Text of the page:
Background: Elucidating the relationship between viral load and respiratory syncytial virus (RSV) disease severity is critical to understanding pathogenesis and predicting the utility of antivirals.
Methods: Previously healthy, naturally RSV-infected infants <24 months old not treated with ribavirin, passive antibody, or corticosteroids were prospectively studied (n=141). Viral loads were measured by fresh quantitative culture from nasal washes collected at a single time point shortly after hospitalization.
Results: The subjects' mean age was 112.1 days, and the mean estimated gestational age at birth was 38.38 weeks. RSV load decreased with longer durations of symptoms before specimen collection (P=.01). Male subjects had higher RSV loads than female subjects (P=.036). Significant independent predictors of longer hospitalization were congenital anomaly (P<.0001), lower weight on admission (P=.028), and higher nasal RSV load (P=.008). A 1-log higher RSV load predicted a 0.8-day longer hospitalization. Lower weight and higher RSV load were also independently associated with respiratory failure (P<.0005 and P=.0049, respectively) and requirement for intensive care (P=.0007 and P=.0048, respectively).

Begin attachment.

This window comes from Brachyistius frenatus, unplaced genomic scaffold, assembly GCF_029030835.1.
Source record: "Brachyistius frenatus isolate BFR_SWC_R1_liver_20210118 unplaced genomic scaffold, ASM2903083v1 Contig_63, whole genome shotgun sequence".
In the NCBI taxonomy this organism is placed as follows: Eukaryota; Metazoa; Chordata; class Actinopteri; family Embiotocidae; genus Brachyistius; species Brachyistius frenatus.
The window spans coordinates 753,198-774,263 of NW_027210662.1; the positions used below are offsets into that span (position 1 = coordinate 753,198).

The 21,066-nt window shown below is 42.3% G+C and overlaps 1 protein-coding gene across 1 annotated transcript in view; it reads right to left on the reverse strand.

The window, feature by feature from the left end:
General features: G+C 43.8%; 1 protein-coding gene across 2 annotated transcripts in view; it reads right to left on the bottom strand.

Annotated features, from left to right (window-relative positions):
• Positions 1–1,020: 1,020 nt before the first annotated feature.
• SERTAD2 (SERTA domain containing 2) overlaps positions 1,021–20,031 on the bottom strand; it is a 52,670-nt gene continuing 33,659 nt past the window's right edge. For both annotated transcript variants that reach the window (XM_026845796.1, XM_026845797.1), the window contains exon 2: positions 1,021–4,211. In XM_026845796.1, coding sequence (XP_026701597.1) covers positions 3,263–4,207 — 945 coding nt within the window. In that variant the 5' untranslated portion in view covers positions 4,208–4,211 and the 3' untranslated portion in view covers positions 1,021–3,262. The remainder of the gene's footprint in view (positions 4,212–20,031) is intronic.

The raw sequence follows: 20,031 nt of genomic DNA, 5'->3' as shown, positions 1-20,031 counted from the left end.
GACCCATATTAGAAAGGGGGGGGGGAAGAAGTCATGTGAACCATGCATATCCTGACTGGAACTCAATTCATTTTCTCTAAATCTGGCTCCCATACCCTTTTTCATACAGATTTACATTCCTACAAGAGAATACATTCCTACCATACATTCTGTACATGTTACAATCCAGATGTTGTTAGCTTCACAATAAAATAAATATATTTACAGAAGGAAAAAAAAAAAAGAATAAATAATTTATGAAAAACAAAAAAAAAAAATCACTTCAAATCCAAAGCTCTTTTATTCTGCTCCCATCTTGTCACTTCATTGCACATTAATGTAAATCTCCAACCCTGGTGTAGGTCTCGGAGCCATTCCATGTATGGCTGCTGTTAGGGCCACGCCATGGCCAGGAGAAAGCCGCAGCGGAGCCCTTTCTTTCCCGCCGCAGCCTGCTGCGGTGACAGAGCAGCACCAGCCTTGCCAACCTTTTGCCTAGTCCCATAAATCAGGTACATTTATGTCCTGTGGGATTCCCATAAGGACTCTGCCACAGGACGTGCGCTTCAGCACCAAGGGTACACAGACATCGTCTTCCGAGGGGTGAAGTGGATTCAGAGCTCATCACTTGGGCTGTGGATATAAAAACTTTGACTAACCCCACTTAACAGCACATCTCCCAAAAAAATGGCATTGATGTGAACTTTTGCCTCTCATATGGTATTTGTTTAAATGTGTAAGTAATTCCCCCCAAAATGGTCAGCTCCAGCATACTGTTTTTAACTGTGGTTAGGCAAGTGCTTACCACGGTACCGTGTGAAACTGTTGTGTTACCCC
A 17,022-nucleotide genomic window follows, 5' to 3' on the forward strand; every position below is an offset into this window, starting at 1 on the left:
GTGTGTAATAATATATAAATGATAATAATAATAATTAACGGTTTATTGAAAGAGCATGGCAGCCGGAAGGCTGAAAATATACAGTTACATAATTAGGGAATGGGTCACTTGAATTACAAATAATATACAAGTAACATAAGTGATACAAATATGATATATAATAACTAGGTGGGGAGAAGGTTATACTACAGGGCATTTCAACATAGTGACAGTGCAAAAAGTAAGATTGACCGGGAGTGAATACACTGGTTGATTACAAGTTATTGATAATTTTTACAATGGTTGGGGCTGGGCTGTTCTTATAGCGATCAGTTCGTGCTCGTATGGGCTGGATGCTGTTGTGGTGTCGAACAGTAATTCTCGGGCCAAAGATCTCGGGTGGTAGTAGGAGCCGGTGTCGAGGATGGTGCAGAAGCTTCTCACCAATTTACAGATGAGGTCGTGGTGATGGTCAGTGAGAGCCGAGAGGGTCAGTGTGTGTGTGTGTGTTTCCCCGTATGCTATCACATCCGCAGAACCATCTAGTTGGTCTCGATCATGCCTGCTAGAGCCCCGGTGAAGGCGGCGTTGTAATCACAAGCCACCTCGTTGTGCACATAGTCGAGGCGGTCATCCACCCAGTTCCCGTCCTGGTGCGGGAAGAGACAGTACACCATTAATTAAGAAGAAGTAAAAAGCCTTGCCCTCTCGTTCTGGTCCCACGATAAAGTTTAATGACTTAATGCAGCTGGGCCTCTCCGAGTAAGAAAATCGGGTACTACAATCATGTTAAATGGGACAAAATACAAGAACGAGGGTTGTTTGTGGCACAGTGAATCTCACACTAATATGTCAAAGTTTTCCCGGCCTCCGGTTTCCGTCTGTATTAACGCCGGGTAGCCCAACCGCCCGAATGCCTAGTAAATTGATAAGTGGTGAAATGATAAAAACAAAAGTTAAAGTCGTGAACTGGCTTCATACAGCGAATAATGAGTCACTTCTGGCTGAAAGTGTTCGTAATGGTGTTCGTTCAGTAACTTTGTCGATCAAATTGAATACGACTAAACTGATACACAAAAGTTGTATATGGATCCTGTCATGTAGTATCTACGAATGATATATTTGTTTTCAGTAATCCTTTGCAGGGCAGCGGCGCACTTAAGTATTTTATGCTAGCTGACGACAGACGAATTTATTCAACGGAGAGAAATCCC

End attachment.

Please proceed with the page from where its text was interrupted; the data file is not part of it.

Conclusions: In previously healthy infants, higher RSV loads measured at capturable time points after symptom onset predict clinically relevant measures of increased disease severity.